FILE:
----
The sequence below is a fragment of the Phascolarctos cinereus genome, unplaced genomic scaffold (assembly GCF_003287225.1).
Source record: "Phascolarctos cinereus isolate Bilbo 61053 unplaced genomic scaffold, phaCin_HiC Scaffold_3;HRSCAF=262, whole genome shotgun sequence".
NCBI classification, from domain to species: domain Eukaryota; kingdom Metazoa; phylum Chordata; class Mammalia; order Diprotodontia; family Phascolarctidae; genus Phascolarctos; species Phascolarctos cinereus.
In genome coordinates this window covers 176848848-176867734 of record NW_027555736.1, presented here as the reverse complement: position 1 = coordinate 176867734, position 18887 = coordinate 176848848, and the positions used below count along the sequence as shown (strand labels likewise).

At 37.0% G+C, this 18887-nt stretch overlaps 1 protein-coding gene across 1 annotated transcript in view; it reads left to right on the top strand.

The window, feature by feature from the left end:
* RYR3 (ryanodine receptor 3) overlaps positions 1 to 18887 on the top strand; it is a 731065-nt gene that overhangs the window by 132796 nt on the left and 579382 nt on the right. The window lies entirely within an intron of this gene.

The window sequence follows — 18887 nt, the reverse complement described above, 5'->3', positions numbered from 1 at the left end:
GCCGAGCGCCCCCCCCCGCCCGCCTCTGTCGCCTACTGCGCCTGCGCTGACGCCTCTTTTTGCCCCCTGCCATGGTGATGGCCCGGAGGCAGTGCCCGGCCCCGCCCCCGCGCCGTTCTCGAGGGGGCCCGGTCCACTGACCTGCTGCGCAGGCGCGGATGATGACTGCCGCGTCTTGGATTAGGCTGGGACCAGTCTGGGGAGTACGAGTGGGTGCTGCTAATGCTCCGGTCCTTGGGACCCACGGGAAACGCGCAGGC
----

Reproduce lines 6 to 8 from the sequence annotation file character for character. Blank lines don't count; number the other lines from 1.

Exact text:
The window, feature by feature from the left end:
* RYR3 (ryanodine receptor 3) overlaps positions 1 to 18887 on the top strand; it is a 731065-nt gene that overhangs the window by 132796 nt on the left and 579382 nt on the right. The window lies entirely within an intron of this gene.

The window sequence follows — 18887 nt, the reverse complement described above, 5'->3', positions numbered from 1 at the left end: